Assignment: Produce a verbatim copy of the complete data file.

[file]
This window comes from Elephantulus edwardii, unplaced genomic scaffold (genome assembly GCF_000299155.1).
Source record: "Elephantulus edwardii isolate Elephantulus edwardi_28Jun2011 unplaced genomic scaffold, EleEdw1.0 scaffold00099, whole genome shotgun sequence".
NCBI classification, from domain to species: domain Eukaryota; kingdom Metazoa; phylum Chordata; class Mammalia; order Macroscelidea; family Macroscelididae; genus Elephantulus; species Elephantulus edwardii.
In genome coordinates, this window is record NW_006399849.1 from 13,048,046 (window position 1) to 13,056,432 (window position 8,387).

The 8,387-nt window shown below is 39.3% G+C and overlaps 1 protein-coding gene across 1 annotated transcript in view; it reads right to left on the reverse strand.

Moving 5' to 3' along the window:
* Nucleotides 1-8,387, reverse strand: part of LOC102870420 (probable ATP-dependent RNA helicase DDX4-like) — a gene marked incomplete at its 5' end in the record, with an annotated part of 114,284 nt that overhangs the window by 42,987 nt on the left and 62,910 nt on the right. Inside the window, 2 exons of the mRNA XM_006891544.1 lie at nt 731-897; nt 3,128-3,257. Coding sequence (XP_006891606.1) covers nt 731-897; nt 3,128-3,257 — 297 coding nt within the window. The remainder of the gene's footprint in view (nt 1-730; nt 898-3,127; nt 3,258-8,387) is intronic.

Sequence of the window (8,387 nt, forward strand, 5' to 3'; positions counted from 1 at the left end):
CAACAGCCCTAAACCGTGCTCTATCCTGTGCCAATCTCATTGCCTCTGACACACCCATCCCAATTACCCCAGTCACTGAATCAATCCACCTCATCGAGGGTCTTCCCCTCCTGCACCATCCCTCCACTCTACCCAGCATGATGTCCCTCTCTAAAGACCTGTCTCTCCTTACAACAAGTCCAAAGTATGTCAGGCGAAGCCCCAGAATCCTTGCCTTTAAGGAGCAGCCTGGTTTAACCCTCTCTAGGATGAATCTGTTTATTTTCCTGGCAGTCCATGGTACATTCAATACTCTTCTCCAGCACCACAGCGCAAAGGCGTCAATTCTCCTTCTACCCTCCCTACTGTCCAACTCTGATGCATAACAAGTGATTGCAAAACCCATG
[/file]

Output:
This window comes from Elephantulus edwardii, unplaced genomic scaffold (genome assembly GCF_000299155.1).
Source record: "Elephantulus edwardii isolate Elephantulus edwardi_28Jun2011 unplaced genomic scaffold, EleEdw1.0 scaffold00099, whole genome shotgun sequence".
NCBI classification, from domain to species: domain Eukaryota; kingdom Metazoa; phylum Chordata; class Mammalia; order Macroscelidea; family Macroscelididae; genus Elephantulus; species Elephantulus edwardii.
In genome coordinates, this window is record NW_006399849.1 from 13,048,046 (window position 1) to 13,056,432 (window position 8,387).

The 8,387-nt window shown below is 39.3% G+C and overlaps 1 protein-coding gene across 1 annotated transcript in view; it reads right to left on the reverse strand.

Moving 5' to 3' along the window:
* Nucleotides 1-8,387, reverse strand: part of LOC102870420 (probable ATP-dependent RNA helicase DDX4-like) — a gene marked incomplete at its 5' end in the record, with an annotated part of 114,284 nt that overhangs the window by 42,987 nt on the left and 62,910 nt on the right. Inside the window, 2 exons of the mRNA XM_006891544.1 lie at nt 731-897; nt 3,128-3,257. Coding sequence (XP_006891606.1) covers nt 731-897; nt 3,128-3,257 — 297 coding nt within the window. The remainder of the gene's footprint in view (nt 1-730; nt 898-3,127; nt 3,258-8,387) is intronic.

Sequence of the window (8,387 nt, forward strand, 5' to 3'; positions counted from 1 at the left end):
CAACAGCCCTAAACCGTGCTCTATCCTGTGCCAATCTCATTGCCTCTGACACACCCATCCCAATTACCCCAGTCACTGAATCAATCCACCTCATCGAGGGTCTTCCCCTCCTGCACCATCCCTCCACTCTACCCAGCATGATGTCCCTCTCTAAAGACCTGTCTCTCCTTACAACAAGTCCAAAGTATGTCAGGCGAAGCCCCAGAATCCTTGCCTTTAAGGAGCAGCCTGGTTTAACCCTCTCTAGGATGAATCTGTTTATTTTCCTGGCAGTCCATGGTACATTCAATACTCTTCTCCAGCACCACAGCGCAAAGGCGTCAATTCTCCTTCTACCCTCCCTACTGTCCAACTCTGATGCATAACAAGTGATTGCAAAACCCATG